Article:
We need to learn this easy form of meditation before progressing to the highest state of contemplation. This is the view of Saint Thomas Aquinas, and the advice that he gives when he says that, first of all, one must practise on a battlefield, as it were, by acquiring all the virtues of which we have the perfect model in the mysteries of the Rosary; for, says the learned Cajetan, that is the way we arrive at a really intimate union with God, since without that union contemplation is nothing but an illusion which can lead souls astray.
If only the Illuminists or Quietists of these days had followed this piece of advice, they would never have fallen so low or caused such scandals among spiritual people. To think that it is possible to say prayers that are finer and more beautiful than the Our Father and the Hail Mary is to fall a prey to a strange illusion of the devil, for these heavenly prayers are the support, the strength and the safeguard of our souls.
I admit it is not always necessary to say them as vocal prayers and that interior prayer is, in a sense, more perfect than vocal. But believe me, it is really dangerous, not to say fatal, to give up saying the Rosary of your own accord under the pretext of seeking a more perfect union with God. Sometimes a soul that is proud in a subtle way and who may have done everything that he can do interiorly to rise to the sublime heights of contemplation that the saints have reached may be deluded by the noonday devil into giving up his former devotions which are good enough for ordinary souls. He turns a deaf ear to the prayers and the greeting of an angel and even to the prayer which God has composed, put into practice, and commanded: Thus all you pray: Our Father. Having reached this point, such a soul drifts from illusion to illusion, and falls from precipice to precipice.
Believe me, dear brother of the Rosary Confraternity, if you genuinely wish to attain a high degree of prayer in all honesty and without falling into the illusions of the devil so common with those who practice mental prayer, say the whole Rosary every day, or at least five decades of it.
If you have already attained, by the grace of God, a high degree of prayer, keep up the practise of saying the holy Rosary if you wish to remain in that state and by it to grow in humility. For never will anyone who says his Rosary every day become a formal heretic or be led astray by the devil. This is a statement which I would sign with my blood.
On the other hand, if God in his infinite mercy draws you to himself as forcibly as he did some of the saints while saying the Rosary, make yourself passive in his hands and let yourself be drawn towards him. Let God work and praying you and let him say your Rosary in his way, and that will be sufficient for the day.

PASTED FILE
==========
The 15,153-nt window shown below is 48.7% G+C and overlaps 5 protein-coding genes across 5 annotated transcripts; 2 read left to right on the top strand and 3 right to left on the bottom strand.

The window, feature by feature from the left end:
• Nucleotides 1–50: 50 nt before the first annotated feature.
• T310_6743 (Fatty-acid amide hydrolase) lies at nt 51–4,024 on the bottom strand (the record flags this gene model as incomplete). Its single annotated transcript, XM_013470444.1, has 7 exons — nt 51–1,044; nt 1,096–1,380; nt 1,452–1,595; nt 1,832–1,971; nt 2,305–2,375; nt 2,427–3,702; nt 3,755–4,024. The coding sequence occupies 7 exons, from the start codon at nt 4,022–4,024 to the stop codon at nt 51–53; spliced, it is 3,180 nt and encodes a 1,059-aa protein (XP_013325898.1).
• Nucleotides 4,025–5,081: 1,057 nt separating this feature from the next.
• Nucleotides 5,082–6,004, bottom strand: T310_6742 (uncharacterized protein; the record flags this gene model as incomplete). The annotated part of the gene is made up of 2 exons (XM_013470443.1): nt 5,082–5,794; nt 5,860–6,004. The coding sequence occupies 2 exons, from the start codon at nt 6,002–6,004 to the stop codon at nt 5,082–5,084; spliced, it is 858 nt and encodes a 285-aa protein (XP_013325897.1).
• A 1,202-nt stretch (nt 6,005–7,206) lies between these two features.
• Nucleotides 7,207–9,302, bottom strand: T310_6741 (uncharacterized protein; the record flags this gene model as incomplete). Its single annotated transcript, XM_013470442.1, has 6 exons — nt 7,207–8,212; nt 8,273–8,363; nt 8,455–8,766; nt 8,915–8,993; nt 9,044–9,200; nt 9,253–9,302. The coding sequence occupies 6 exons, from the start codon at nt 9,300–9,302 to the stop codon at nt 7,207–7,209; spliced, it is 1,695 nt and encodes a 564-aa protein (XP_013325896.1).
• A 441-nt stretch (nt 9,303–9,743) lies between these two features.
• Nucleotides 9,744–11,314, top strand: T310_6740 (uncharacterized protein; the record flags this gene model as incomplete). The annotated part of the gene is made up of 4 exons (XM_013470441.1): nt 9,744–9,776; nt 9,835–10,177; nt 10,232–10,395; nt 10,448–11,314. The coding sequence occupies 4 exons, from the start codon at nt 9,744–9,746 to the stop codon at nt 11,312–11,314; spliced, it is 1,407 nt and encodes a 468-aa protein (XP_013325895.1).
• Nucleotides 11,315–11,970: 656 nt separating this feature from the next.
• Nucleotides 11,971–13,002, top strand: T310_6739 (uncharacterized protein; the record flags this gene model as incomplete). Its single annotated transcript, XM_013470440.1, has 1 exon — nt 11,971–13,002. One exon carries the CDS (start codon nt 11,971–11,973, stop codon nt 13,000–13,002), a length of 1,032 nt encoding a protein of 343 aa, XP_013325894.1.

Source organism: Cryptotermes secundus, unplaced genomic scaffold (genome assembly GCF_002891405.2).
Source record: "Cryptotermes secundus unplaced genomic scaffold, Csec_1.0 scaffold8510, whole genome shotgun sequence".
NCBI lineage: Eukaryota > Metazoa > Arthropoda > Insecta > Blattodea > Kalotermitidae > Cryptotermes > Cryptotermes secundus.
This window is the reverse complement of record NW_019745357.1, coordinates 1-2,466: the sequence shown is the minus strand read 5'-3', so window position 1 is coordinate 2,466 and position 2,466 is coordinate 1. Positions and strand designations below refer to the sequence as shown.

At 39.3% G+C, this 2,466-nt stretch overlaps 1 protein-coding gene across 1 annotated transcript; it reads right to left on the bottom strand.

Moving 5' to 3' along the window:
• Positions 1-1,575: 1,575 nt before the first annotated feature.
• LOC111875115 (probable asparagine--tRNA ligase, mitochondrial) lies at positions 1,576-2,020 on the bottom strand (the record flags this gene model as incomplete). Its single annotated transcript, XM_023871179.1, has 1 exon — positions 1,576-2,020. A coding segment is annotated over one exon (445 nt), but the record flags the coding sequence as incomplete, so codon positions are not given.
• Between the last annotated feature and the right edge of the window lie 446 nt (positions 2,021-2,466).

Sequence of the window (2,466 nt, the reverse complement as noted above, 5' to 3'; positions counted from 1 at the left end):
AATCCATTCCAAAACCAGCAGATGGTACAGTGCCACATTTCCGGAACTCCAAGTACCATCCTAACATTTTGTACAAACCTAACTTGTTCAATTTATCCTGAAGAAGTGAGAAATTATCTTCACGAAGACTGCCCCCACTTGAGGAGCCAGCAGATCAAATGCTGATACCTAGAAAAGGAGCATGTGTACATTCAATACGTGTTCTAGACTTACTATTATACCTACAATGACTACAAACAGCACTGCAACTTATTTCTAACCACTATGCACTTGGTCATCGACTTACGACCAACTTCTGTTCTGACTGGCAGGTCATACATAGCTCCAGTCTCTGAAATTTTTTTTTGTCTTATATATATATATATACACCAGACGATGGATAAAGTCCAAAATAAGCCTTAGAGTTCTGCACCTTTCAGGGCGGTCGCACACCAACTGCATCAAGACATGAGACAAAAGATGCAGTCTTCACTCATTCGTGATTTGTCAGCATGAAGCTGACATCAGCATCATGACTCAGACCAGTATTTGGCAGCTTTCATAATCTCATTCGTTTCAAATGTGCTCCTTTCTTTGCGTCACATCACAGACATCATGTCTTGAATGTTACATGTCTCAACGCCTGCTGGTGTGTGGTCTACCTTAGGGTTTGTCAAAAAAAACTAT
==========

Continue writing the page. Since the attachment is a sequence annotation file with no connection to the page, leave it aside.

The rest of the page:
But if you are still in the state of active contemplation or the ordinary prayer of quietude, or the presence of God, affective prayer, you have even less reason for giving up the Rosary. Far from making you lose ground in mental prayer or stunting your spiritual growth, it will be a wonderful help to you. You will find it a real Jacob's ladder with fifteen rungs by which you will go from virtue to virtue and from light to light. Thus, without danger of being misled, you will easily arrive at the fullness of the age of Jesus Christ.
Whatever you do, do not be like a certain pious but self-willed lady in Rome, so often referred to by speakers on the Rosary. She was so devout and fervent that she put to shame by her holy life even the strictest religious in the church.
Having decided to ask St. Dominic's advice about her spiritual life, she made her confession to him. For penance he gave her one Rosary to say and advised her to say it every day. She excused herself, saying that she had her regular exercises, that she made the Stations of Rome every day, that she wore sackcloth as well as a hair-shirt, that she gave herself the discipline several times a week, that she often fasted and did other penances. Saint Dominic urged her over and over again to take his advice and say the Rosary, but she would not hear of it. She left the confessional, horrified at the methods of this new spiritual director who had tried so hard to persuade her to take up a devotion for which she had no taste.
Later on, when she was at prayer she fell into ecstasy and had a vision of her soul appearing before the Supreme Judge. Saint Michael put all her penances and to her prayers on one side of the scale and all her sins and imperfections on the other. The tray of her good works were greatly outweighed by that of her sins and imperfections.
Filled with alarm, she cried out for mercy, imploring the help of the Blessed Virgin, her gracious advocate, who took the one and only Rosary she had said for her penance and dropped it on the tray of her good works. This one Rosary was so heavy that it weighed more than all her sins as well as her good works. Our Lady then reproved her for having refused to follow the counsel of her servant Dominic and for not saying the Rosary every day.